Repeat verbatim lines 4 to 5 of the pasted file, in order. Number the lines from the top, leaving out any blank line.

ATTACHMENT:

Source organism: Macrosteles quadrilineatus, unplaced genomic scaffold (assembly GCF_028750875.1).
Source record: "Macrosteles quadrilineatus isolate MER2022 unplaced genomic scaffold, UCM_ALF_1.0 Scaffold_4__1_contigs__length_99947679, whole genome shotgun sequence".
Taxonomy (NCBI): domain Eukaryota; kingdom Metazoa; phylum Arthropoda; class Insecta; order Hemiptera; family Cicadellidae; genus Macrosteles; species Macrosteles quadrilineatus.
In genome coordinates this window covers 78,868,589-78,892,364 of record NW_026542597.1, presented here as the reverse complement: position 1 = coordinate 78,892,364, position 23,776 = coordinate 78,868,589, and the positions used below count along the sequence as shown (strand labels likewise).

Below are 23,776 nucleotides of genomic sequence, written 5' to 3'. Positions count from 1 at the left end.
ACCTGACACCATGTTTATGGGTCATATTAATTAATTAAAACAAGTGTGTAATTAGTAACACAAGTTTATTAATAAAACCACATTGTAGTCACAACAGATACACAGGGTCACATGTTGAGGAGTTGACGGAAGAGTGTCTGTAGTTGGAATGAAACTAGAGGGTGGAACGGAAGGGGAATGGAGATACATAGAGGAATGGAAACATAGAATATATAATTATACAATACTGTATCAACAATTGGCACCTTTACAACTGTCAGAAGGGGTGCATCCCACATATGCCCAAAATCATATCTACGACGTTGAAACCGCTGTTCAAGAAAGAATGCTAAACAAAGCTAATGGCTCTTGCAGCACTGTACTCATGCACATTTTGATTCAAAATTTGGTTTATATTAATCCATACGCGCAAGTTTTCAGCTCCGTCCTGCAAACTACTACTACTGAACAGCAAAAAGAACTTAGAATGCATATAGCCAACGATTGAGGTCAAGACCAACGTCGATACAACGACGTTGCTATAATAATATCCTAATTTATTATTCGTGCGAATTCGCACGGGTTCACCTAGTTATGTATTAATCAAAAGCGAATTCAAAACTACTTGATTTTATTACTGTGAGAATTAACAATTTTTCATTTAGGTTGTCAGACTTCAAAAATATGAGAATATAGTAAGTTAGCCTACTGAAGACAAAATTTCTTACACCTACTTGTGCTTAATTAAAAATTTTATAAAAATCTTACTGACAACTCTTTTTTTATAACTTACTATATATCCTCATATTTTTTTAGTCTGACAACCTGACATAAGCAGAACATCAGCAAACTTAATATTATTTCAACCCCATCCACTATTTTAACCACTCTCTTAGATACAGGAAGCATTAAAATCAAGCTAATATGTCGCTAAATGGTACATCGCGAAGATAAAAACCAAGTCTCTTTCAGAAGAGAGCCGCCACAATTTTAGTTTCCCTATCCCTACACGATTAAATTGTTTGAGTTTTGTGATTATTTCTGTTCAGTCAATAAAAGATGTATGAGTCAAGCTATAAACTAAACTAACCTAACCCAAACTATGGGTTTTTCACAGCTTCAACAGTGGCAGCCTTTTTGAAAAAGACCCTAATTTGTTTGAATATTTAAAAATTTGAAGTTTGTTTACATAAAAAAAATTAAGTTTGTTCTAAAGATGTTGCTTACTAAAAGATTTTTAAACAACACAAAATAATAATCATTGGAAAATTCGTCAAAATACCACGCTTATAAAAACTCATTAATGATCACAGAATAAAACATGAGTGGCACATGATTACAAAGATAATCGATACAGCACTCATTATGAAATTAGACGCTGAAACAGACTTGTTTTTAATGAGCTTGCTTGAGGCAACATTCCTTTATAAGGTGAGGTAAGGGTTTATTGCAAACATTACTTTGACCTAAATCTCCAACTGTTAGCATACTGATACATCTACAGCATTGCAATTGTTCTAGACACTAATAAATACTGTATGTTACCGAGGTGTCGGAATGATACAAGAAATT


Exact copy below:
In genome coordinates this window covers 78,868,589-78,892,364 of record NW_026542597.1, presented here as the reverse complement: position 1 = coordinate 78,892,364, position 23,776 = coordinate 78,868,589, and the positions used below count along the sequence as shown (strand labels likewise).

Below are 23,776 nucleotides of genomic sequence, written 5' to 3'. Positions count from 1 at the left end.